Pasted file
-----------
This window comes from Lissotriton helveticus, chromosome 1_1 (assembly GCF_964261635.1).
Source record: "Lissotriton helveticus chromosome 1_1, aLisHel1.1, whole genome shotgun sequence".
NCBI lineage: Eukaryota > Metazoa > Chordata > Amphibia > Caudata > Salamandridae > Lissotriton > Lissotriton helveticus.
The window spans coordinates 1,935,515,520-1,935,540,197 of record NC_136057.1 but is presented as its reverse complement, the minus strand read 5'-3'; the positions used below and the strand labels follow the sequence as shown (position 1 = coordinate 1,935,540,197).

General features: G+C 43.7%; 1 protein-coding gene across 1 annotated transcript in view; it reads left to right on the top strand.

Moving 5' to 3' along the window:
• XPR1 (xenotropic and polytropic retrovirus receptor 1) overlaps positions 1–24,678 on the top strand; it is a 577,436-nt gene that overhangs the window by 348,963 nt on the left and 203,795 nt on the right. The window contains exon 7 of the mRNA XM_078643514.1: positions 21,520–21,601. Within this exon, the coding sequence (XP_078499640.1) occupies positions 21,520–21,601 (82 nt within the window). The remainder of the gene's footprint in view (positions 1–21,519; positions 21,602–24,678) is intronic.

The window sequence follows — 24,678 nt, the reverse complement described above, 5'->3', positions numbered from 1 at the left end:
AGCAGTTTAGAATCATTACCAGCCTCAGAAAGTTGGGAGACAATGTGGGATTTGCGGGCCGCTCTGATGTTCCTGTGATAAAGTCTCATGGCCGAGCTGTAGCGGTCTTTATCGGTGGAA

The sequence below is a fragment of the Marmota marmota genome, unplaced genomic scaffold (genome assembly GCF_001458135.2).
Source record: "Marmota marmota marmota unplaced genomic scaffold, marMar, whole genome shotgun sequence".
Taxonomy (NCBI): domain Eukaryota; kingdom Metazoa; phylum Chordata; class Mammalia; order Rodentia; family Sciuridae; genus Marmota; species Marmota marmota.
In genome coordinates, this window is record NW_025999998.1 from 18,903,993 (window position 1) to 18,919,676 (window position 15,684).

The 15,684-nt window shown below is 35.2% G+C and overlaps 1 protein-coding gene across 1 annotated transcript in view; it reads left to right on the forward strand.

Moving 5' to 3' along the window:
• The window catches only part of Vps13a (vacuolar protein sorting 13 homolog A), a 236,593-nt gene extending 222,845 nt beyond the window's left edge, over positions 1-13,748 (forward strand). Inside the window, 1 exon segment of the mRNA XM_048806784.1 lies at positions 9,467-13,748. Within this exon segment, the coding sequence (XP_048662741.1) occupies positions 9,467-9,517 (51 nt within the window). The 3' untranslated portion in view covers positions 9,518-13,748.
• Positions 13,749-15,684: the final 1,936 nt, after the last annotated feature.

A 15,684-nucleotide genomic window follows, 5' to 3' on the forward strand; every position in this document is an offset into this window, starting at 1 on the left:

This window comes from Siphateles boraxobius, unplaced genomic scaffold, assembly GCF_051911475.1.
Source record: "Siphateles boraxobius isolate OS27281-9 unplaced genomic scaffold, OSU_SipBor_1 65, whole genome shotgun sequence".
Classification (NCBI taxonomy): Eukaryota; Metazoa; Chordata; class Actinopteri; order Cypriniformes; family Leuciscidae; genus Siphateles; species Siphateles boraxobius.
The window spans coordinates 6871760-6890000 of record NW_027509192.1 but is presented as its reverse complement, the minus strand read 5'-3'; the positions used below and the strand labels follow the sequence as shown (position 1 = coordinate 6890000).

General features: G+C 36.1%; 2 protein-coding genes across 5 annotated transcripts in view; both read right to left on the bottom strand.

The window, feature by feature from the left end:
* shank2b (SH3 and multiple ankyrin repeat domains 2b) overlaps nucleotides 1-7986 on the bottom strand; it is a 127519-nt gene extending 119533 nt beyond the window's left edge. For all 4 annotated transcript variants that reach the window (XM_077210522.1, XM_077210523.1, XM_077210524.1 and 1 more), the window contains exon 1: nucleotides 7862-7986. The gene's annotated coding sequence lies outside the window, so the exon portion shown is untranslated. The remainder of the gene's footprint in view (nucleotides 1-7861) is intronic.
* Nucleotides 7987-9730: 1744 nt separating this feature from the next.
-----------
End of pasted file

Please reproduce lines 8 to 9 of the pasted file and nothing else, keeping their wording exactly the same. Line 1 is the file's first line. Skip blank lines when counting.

The window sequence follows — 24,678 nt, the reverse complement described above, 5'->3', positions numbered from 1 at the left end:
AGCAGTTTAGAATCATTACCAGCCTCAGAAAGTTGGGAGACAATGTGGGATTTGCGGGCCGCTCTGATGTTCCTGTGATAAAGTCTCATGGCCGAGCTGTAGCGGTCTTTATCGGTGGAA